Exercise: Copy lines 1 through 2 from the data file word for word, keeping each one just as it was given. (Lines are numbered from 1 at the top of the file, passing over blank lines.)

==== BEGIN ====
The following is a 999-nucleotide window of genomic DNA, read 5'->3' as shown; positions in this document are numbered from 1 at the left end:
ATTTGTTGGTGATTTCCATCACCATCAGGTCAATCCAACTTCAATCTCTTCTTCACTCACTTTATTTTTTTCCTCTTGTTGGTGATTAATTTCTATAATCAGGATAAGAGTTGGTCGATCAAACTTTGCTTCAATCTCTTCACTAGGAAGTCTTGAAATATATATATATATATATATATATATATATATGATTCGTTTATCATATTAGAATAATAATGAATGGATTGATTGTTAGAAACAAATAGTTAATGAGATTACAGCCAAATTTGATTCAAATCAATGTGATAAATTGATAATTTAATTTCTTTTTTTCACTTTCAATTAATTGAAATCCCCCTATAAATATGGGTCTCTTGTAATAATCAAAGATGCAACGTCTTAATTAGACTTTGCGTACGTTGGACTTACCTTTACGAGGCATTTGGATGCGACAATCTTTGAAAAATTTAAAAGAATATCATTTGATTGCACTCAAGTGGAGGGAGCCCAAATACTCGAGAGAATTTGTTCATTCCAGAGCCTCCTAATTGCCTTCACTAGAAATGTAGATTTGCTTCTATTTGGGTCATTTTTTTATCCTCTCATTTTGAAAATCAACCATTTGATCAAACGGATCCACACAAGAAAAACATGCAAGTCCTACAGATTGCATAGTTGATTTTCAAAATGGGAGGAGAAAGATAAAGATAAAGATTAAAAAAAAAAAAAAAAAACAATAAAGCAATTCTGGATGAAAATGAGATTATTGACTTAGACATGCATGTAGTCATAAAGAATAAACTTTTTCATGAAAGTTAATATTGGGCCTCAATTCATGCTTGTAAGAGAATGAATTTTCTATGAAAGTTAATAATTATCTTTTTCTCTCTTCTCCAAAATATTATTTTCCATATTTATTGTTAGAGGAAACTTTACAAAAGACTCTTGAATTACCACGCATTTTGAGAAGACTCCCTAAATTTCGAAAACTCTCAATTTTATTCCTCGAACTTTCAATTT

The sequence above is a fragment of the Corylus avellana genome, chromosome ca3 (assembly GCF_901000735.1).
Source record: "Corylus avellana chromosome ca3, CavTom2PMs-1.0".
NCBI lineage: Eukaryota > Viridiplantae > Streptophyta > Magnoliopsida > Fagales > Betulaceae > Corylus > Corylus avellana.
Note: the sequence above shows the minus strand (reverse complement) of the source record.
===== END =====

The following is a 999-nucleotide window of genomic DNA, read 5'->3' as shown; positions in this document are numbered from 1 at the left end:
ATTTGTTGGTGATTTCCATCACCATCAGGTCAATCCAACTTCAATCTCTTCTTCACTCACTTTATTTTTTTCCTCTTGTTGGTGATTAATTTCTATAATCAGGATAAGAGTTGGTCGATCAAACTTTGCTTCAATCTCTTCACTAGGAAGTCTTGAAATATATATATATATATATATATATATATATATGATTCGTTTATCATATTAGAATAATAATGAATGGATTGATTGTTAGAAACAAATAGTTAATGAGATTACAGCCAAATTTGATTCAAATCAATGTGATAAATTGATAATTTAATTTCTTTTTTTCACTTTCAATTAATTGAAATCCCCCTATAAATATGGGTCTCTTGTAATAATCAAAGATGCAACGTCTTAATTAGACTTTGCGTACGTTGGACTTACCTTTACGAGGCATTTGGATGCGACAATCTTTGAAAAATTTAAAAGAATATCATTTGATTGCACTCAAGTGGAGGGAGCCCAAATACTCGAGAGAATTTGTTCATTCCAGAGCCTCCTAATTGCCTTCACTAGAAATGTAGATTTGCTTCTATTTGGGTCATTTTTTTATCCTCTCATTTTGAAAATCAACCATTTGATCAAACGGATCCACACAAGAAAAACATGCAAGTCCTACAGATTGCATAGTTGATTTTCAAAATGGGAGGAGAAAGATAAAGATAAAGATTAAAAAAAAAAAAAAAAAACAATAAAGCAATTCTGGATGAAAATGAGATTATTGACTTAGACATGCATGTAGTCATAAAGAATAAACTTTTTCATGAAAGTTAATATTGGGCCTCAATTCATGCTTGTAAGAGAATGAATTTTCTATGAAAGTTAATAATTATCTTTTTCTCTCTTCTCCAAAATATTATTTTCCATATTTATTGTTAGAGGAAACTTTACAAAAGACTCTTGAATTACCACGCATTTTGAGAAGACTCCCTAAATTTCGAAAACTCTCAATTTTATTCCTCGAACTTTCAATTT